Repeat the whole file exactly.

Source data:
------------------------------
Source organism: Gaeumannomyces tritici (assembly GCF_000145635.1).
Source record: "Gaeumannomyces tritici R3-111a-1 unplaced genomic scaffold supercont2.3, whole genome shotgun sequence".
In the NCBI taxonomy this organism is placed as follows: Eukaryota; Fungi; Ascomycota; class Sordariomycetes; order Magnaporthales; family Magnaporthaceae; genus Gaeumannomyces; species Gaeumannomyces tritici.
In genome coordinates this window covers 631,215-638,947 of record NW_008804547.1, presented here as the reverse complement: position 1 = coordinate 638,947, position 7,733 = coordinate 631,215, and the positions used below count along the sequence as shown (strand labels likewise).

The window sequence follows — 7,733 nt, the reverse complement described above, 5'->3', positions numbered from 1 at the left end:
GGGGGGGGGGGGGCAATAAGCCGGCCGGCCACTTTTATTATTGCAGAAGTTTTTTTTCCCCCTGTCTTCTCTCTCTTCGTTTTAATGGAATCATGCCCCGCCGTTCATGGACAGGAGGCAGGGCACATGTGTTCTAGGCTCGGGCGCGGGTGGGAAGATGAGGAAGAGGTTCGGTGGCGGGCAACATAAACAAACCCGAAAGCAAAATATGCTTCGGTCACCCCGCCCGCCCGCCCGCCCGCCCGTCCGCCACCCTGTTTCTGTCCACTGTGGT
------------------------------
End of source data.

Source organism: Gaeumannomyces tritici (assembly GCF_000145635.1).
Source record: "Gaeumannomyces tritici R3-111a-1 unplaced genomic scaffold supercont2.3, whole genome shotgun sequence".
In the NCBI taxonomy this organism is placed as follows: Eukaryota; Fungi; Ascomycota; class Sordariomycetes; order Magnaporthales; family Magnaporthaceae; genus Gaeumannomyces; species Gaeumannomyces tritici.
In genome coordinates this window covers 631,215-638,947 of record NW_008804547.1, presented here as the reverse complement: position 1 = coordinate 638,947, position 7,733 = coordinate 631,215, and the positions used below count along the sequence as shown (strand labels likewise).

The window sequence follows — 7,733 nt, the reverse complement described above, 5'->3', positions numbered from 1 at the left end:
GGGGGGGGGGGGGCAATAAGCCGGCCGGCCACTTTTATTATTGCAGAAGTTTTTTTTCCCCCTGTCTTCTCTCTCTTCGTTTTAATGGAATCATGCCCCGCCGTTCATGGACAGGAGGCAGGGCACATGTGTTCTAGGCTCGGGCGCGGGTGGGAAGATGAGGAAGAGGTTCGGTGGCGGGCAACATAAACAAACCCGAAAGCAAAATATGCTTCGGTCACCCCGCCCGCCCGCCCGCCCGCCCGTCCGCCACCCTGTTTCTGTCCACTGTGGT